B)     Aboriginal Peoples as well as everyone else in the world have noticed that the climate has changed over the past years. They came forward (actions) and said that they too had observed climate changes over the past years and generations. In some countries the temperature has increased by one or two degrees and natural catastrophes are becoming more and more frequent. Flooding or freshwater scarcity as well as water pollution are harming the environment of the Third World and developing countries and water and air pollution characterizes the industrialized regions. Therefore, poor and rich regions are facing a common problem which is linked to climate change, that's why we should negotiate honestly and find a compromise as quickly as possible. If no solution is suggested, developing countries like China will repeat the same mistakes as the developed world. In fact, the latter can expect a higher salary, which will close the gap between rich and poor regions. 

World industrial activity is now profoundly affecting the atmospheric environment. It is now the population number and industrialization that makes the major impacts on the atmosphere. The most important changes affecting the atmosphere are due to the growth in the burning of fossil fuels. The burning of fossil fuels increases carbon dioxide concentrations and air pollutants. The clearing of forested lands for agriculture and other purposes has reduced the amount of carbon absorbed by the forests and contributed to the increase of atmospheric carbon dioxide. We have disturbed a fragile balance by causing chemical changes in the global atmosphere.

The most devastating effects of contamination of the atmosphere on a global scale include:

*     An increase in greenhouse gas concentrations brought the warming of the climate;
*     Depletion of the stratospheric ozone layer;
*     Acidification of lakes and forests; and
*     Toxic chemicals have contaminated our food chain on the land and in the waters.

The most sophisticated climate models take into account factors such as:

*     The changes in the radiation balance of the Earth;
*     Contamination of the atmosphere;
*     Greenhouse gas concentrations;
*     Absorption of heat by the oceans;
*     The ice and snow fields;
*     The hydrological cycle of precipitation; and
*     The melting of glaciers and the Greenland ice cap.

A consequence of a warmer climate is a rise in global mean sea-level. Several countries will be more susceptible to inundations. We will see hundreds of millions of environmental refugees searching for land.

The mid-latitude wheat belts of the planet will dry; forest fires will wipe out most of the forests; world food markets will have to adjust to help a starving population.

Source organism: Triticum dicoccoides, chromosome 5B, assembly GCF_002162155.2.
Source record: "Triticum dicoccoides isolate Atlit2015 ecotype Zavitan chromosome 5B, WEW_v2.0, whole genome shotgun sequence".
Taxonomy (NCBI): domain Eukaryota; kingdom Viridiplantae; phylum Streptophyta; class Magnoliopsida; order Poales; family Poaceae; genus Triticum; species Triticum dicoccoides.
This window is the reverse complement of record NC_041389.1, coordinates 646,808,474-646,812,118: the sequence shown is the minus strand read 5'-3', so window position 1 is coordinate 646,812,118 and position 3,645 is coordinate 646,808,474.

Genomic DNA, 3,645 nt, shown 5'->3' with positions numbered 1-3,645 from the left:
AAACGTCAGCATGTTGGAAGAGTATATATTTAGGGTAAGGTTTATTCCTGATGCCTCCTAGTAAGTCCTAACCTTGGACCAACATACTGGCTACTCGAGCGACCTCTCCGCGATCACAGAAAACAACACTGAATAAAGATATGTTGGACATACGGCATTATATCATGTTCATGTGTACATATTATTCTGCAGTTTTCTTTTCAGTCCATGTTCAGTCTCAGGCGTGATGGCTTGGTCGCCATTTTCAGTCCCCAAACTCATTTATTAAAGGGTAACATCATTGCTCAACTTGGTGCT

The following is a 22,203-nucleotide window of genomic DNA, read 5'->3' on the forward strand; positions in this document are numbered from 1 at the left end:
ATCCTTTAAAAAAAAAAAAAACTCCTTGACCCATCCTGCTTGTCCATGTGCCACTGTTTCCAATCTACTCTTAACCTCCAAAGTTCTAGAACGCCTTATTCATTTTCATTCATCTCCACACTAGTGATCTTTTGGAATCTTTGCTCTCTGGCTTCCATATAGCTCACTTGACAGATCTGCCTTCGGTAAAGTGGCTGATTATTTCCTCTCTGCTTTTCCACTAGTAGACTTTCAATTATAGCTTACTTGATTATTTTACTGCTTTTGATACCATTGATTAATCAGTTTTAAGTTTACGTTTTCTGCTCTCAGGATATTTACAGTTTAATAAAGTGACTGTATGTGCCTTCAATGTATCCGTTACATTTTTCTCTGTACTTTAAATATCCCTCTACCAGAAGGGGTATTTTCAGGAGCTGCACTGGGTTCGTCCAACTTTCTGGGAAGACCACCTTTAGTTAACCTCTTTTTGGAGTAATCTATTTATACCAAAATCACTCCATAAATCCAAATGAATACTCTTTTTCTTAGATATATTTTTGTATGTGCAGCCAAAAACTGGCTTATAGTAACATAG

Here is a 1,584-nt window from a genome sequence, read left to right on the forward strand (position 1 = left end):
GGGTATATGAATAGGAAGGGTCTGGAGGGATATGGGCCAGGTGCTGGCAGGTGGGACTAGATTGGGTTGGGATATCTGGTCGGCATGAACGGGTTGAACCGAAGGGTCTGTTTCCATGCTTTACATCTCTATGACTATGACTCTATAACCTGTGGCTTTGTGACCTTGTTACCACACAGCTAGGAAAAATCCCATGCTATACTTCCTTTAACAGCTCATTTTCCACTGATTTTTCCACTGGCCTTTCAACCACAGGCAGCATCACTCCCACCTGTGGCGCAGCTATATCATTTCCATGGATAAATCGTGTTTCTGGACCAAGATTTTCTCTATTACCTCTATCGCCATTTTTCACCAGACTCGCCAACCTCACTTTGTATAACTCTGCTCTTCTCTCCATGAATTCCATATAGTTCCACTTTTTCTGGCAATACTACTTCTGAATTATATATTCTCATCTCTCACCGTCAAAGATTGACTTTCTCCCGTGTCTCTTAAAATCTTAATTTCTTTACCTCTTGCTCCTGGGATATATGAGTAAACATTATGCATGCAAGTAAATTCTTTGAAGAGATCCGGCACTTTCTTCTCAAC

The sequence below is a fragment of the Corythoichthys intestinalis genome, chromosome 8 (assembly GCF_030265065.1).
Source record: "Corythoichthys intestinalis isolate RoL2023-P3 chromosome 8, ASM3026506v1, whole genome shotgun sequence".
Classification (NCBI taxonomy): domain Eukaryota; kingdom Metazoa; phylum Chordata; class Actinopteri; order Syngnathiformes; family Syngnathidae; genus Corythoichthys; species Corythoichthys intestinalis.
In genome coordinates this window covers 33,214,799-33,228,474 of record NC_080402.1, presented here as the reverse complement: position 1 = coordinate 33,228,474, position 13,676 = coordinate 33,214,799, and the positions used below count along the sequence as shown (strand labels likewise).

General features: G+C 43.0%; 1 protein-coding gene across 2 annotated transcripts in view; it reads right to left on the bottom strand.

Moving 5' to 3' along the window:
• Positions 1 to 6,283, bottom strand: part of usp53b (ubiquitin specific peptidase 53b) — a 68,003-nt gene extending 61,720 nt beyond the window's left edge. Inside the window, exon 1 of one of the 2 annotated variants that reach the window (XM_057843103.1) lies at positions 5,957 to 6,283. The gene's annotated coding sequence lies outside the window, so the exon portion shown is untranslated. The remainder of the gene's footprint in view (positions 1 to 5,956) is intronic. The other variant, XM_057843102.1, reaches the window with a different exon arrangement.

Tourism and wildlife in the tropics will be seriously affected by a temperature that is just too hot.

Tropical diseases will cause epidemics.

Major changes in evaporation and precipitation patterns will not adjust quickly enough to supply the population with water it needs to survive; agriculture will become a dying industry either because of too much water or not enough of it.

Sub-Arctic communities will disappear because of the melting of the permafrost.

It is well known that biological communities of the waters and of the land absorb and bio-accumulate toxic contaminants through the food webs. Trace concentrations deposited by the atmosphere have become harmful. They are chemicals carried through the atmosphere to seas, rivers, lakes and other streams, and subsequently into sediments and soils. Metals and chemical contaminants can be absorbed for a long time, and are in fact chemical 'time bombs'. 

Urban air pollution is a mixture of several pollutants emitted from different energy and industrial processes, and of secondary pollutants in the atmosphere. Some air pollutants are more important than others. At a given concentration some pollutants are more toxic or more unpleasant. Pollutants have different effects related to health, ecosystems,  economics and aesthetic.

C)     Tropical tree plantations may be an important component of the global carbon cycle because they represent a carbon sink that can be manipulated by humans and they ca mitigate the effects of tropical deforestation, which is the main biotic source of atmospheric carbon. Most forest plantations in the tropics are planted with fast growing trees that culminate in volume and biomass production earlier than natural forests. These high biomass production forests have a high capacity to sequester atmospheric CO2 and hence assist in mitigating global warming. Sequestration of CO2 in plantations occurs in tree biomass (stems, branch, foliage and roots), forest floor and as storage in the soil. Young growing forests are one of the best means to removing CO2 (the gas partially responsible for the greenhouse effect) from the air. Thus planting forests help to reduce the amount of carbon dioxide in the air (by the action of sunlight on the green chlorophyll organic compound, CO2 is absorbed by trees through the small fissures in the leaves or needless, these gases are fixed as biomass).